That is where Scott Walker comes in. He has built his career on opportunism and otherization, but out of office, he cannot usefully serve the purposes of Koch, Hendricks, Menard, et.al, so he now tries to find his opportunities in the Jesus niche. It is not the Jesus of peace, love, justice and inclusion, but the right-wing American Jesus for whom the lives of the children of Central Americans and Yemen are meaningless, the environment and God’s creatures are to be plundered for human use, acquiring wealth is the goal of life, and Donald Trump is a Christian leader.

  2. mkwagner says:

    I think it is essential to remember that this “otherization” Frank speaks of is in fact, a fundamental principle of this country. The US was built on the principle that some, those deemed members of the “white race,” were/are superior to all other racial and ethnic groups and, as a result of their inherent superiority, are privileged with greater access to power, wealth and the benefits of citizenship in this country. However, within this privileged “white race” are those who are more equal (i.e. wealthy, corporate elect), and thus are more entitled to wealth, power and the privileges of citizenship. The role of the “less equal” is to ensure the continued suppression and oppression of the inferior racial and ethnic others; even when doing so underscores/increases their own “less equal” status. I am, of course, referring to working class and rural Euro-Americans.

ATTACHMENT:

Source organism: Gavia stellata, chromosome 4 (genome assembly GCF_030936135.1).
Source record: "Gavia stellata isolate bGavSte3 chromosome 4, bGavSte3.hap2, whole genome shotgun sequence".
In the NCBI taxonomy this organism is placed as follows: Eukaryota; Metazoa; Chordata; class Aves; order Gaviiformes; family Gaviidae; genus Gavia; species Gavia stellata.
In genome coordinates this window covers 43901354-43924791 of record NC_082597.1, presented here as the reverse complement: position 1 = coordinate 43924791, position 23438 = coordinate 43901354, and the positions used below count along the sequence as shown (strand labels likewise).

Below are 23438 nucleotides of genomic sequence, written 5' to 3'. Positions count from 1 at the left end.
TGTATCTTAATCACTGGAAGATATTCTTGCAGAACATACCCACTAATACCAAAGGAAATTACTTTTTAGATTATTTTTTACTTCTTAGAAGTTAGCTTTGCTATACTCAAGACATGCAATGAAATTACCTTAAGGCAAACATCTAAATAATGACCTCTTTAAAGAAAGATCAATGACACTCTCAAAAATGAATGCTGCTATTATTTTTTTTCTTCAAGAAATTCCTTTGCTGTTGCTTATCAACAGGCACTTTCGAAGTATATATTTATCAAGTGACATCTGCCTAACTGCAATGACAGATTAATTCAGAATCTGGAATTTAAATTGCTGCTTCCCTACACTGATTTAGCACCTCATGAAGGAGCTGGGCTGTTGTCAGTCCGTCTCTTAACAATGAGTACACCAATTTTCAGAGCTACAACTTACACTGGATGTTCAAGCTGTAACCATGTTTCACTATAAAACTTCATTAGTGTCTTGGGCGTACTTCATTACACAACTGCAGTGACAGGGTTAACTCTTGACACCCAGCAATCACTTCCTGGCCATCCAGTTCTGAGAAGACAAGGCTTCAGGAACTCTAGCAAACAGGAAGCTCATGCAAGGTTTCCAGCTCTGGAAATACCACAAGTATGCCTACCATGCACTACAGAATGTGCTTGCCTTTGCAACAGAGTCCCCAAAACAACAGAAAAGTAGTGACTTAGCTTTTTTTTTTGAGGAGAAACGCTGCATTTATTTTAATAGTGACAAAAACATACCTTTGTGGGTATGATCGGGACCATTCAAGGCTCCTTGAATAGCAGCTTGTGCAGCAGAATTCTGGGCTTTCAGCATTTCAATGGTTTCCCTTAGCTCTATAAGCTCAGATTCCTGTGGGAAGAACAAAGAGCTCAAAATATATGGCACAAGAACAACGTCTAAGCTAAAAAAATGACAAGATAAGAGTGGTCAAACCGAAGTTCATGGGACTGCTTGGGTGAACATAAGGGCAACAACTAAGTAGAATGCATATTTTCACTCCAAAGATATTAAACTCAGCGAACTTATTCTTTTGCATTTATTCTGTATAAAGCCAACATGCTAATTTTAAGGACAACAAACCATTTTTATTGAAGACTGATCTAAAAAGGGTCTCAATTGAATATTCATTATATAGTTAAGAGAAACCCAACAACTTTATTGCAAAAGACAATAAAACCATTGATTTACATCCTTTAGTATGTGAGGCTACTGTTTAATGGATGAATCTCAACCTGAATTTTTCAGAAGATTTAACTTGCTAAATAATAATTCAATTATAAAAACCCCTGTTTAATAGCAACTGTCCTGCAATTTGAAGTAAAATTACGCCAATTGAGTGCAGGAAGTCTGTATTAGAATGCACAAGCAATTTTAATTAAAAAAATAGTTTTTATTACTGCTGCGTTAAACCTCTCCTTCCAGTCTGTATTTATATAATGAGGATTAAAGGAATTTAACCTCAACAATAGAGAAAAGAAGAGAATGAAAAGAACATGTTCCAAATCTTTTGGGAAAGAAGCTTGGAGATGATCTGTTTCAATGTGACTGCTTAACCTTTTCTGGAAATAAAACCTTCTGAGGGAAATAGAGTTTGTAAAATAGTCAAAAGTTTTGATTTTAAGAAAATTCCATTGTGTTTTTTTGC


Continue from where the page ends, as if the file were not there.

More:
As for Scott Walker and David Pautsch, they are nothing more than “more equal” wannabes. They do the bidding of the wealthy (Kochs, Hendricks, Menard etc.) with the hope of being welcomed into the “more equal elect.” In this case, they are using Jesus and Christianity as nothing more than tools to continue the suppression and oppression of the inferior others.

  3. blurondo says:

    Birds of a feather flock together.
    Let he who is without sin cast the first stone.
    Love thy neighbor.
    A gentle answer turns away wrath, but a harsh word stirs up anger.